Climate Central’s analysis shows how much hotter parks are projected to get later this century.

California has more than 1 million people that are especially vulnerable to extreme heat. 

Riverside is the 4th fastest-warming city in the U.S.

Summers are getting muggier as the dewpoint temperature rises

The average temperature is rising with climate change. See more of California's trends here >>

This interactive shows a state-by-state analysis of U.S. temperature trends since the first Earth Day.

Currently, California averages 35 dangerous heat days a year. By 2050, the state is projected to see almost 50 such days a year.

100 Years of Warming at the National Parks

Learn more about temperture trends in California's National Parks.

Western snowpack has a huge impact on drought. 

California is seeing more winter precipitation falling as rain — what implications does this have for drought?

By 2050, the severity of widespread summer drought is projected to almost triple in California.

Many vegetables, fruits, and nuts production will be impacted by drought. Over a third of the country’s vegetables and two thirds of the country’s fruits and nuts were produced in California in 2013.

Climate Central analysis shows that the number of large fires on Forest Service land is increasing dramatically. 

More than 11.2 million people in California, or 30 percent of the state's population, are at an elevated risk of wildfire.

Dozens of large wildfires have already raged through Western states, with hundreds of thousands of acres burned.

Large wildfires are on the rise in many of the western states, including California.

By 2050, California projected to see more than 140 days a year with high wildfire potential, the greatest number of days among the lower 48 states.

California has nearly 1.3 million people living in flood-prone areas, more than any other state.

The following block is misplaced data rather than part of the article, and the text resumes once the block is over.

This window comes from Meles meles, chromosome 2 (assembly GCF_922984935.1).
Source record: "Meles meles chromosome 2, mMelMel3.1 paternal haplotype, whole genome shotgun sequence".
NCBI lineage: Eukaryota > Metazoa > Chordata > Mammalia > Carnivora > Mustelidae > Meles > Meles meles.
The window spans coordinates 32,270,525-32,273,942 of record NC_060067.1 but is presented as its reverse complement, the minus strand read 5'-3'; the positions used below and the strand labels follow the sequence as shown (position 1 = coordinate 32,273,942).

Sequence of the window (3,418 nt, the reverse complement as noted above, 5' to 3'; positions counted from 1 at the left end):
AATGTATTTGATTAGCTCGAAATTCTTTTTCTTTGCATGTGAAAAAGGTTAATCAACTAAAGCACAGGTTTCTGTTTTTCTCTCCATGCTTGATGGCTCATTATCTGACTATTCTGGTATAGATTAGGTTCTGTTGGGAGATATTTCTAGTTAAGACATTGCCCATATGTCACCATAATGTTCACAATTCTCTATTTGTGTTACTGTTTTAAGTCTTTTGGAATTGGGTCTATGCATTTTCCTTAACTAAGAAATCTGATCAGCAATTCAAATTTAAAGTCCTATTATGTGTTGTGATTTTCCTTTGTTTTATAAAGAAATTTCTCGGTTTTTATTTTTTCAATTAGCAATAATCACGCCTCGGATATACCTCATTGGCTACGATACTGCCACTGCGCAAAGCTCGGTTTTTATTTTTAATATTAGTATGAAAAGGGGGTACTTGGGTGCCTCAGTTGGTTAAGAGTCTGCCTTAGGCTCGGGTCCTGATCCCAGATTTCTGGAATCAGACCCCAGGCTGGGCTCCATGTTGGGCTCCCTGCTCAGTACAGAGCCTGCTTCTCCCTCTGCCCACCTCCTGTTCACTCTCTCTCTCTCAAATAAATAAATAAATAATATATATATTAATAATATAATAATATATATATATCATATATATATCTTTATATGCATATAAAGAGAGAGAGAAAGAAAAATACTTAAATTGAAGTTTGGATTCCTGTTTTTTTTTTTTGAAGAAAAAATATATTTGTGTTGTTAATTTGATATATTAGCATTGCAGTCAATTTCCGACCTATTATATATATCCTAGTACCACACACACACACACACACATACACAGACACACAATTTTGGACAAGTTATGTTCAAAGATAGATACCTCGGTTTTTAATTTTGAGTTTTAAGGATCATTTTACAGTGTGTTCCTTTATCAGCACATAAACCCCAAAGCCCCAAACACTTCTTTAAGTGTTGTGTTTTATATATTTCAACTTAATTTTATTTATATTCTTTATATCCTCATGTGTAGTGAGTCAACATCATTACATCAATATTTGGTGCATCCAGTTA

It’s not just April showers: more water can evaporate into a warmer atmosphere at all times of the year, and what goes up must eventually come down.

Both intense drought and excessive flooding are projected to increase in California by at least 50% towards the end of the twenty-first century.

According to the National Climate Assessment, the most extreme precipitation events (those in the 99th percentile of intensity) have increased in every region of the contiguous states since the 1950s.

Climate change causing more nuisance flooding in California

California currently has 170,000 people at risk of coastal flooding. By 2050, an additional 204,000 people are projected to be at risk due to sea level rise.

What does the future look like for San Diego with projected sea level rise?

Sea level threats down to zip code

Type a coastal place name in California and find local projections, maps and potential impacts on people, infrastructure, and much more with our interactive tool.

California currently has more than 200 square miles in the 100-year coastal floodplain. This area is projected to double to more than 550 square miles by 2050 due to sea level rise.

What's Happening in Your Region?

Kansas

Southwest, Central Plains Face ‘Unprecedented’ Drought

Climate change is creating an “unprecedented” risk of severe drought in the Southwest and Central Plains... More

California

Dead Trees Adding to California Firefighters’ Battle

With drought and climate change conspiring to push California’s summer wildfire season into premature overdrive, the state’s lead wildfire agency has acquired a multimillion dollar arsenal to help it cope with unprecedented numbers of dying trees... More

Wyoming

Large Wildfires Are Now More Common and Destructive

Spring and summer — two key seasons for wildfires — have warmed 2.1°F across the West, on average... More

Nevada

The Southwest May Have Entered a ‘Drier Climate State’

The Southwest is already the most arid part of the U.S. Now new research indicates it’s becoming even more dry as wet weather patterns, quite literally, dry up... More

Sign up for email updates to stay informed about what your state is doing to mitigate weather risks.